Sunday, February 19, 2006

21st Century Wife

Like a lot of girls of my generation, I was raised to be self-reliant and achievement-oriented. I was expected to do well in school, get a good job and be financially self-sufficient. Homemaking was not really emphasized.

So imagine my surprise when, not long after I got married (nay, even before), relatives started asking whether I had been learning to cook. It seemed like everyone had a recipe for me. Of course, the implication was that I wouldn't be cooking just for myself (I'd been living on my own for years, after all), but to feed "my family"-- i.e., Mr. Octopus. No one ever suggested that Mr. Octopus learn to cook for me. Why is there still a difference?

In this day and age, when women are expected to work, why aren't men expected to do housework? Why is it that when women get married they are suddenly expected to focus on cooking, whereas men, upon marriage, are expected to do exactly what they were doing before-- namely, go to work? Seems there is a mixed message being sent to women. It's almost as if being educated and having a career is a way to meet your husband than anything else.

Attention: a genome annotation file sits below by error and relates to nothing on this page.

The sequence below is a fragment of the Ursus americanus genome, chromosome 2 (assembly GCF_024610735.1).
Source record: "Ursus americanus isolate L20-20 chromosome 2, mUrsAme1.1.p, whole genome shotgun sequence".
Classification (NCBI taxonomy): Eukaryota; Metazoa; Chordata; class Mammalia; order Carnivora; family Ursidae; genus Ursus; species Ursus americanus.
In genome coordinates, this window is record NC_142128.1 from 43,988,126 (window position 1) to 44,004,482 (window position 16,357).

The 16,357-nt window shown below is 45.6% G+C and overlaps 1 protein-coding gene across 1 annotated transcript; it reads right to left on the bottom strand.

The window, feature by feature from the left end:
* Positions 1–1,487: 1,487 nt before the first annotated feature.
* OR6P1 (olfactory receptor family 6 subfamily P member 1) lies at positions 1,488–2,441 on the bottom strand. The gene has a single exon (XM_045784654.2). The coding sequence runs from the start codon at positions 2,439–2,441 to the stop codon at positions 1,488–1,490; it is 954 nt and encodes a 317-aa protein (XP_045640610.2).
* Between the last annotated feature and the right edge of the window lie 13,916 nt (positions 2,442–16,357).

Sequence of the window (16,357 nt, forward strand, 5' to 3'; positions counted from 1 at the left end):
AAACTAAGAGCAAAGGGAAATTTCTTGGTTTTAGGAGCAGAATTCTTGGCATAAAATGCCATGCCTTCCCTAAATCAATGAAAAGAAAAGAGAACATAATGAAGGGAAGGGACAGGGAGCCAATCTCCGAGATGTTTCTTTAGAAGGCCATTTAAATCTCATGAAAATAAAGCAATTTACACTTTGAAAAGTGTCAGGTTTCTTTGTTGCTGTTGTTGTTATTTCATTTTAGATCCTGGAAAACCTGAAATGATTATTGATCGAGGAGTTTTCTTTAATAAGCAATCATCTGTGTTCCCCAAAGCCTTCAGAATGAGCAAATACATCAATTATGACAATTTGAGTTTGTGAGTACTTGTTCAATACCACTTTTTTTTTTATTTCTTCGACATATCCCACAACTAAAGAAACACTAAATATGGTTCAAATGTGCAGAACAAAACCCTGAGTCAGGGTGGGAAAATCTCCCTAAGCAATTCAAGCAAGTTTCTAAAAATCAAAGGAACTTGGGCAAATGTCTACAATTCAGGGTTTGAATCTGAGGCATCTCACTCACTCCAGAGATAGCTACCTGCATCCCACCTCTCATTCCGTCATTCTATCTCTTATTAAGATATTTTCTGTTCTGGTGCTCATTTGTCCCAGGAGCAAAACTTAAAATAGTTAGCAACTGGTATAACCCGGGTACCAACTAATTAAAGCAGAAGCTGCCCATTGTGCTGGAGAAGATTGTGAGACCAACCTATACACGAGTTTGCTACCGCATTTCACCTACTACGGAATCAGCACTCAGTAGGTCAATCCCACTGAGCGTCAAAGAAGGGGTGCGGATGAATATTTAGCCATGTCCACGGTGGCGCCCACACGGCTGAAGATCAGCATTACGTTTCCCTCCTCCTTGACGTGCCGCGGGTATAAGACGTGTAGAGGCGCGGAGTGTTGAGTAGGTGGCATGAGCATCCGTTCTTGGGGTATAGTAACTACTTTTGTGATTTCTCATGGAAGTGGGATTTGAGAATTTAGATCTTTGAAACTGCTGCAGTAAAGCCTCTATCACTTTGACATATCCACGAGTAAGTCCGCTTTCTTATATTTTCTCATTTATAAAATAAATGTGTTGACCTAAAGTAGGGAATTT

Octopus Grigori said...

Hey, who made the blueberry and rasberry pancakes this morning?

Octopus Grigori said...


Godknows said...

very interesting

chanchow said...

It was Mr. Octopus who made pancakes, I know.

But I'm asking a question about husbands and wives in general, not about Mr. and Mrs. Octopus. Why are people asking me about cooking? How would men feel about getting those questions asked of them?

Anonymous said...

Query to which generation do the people belong who asked these questions? Not ours I should hope.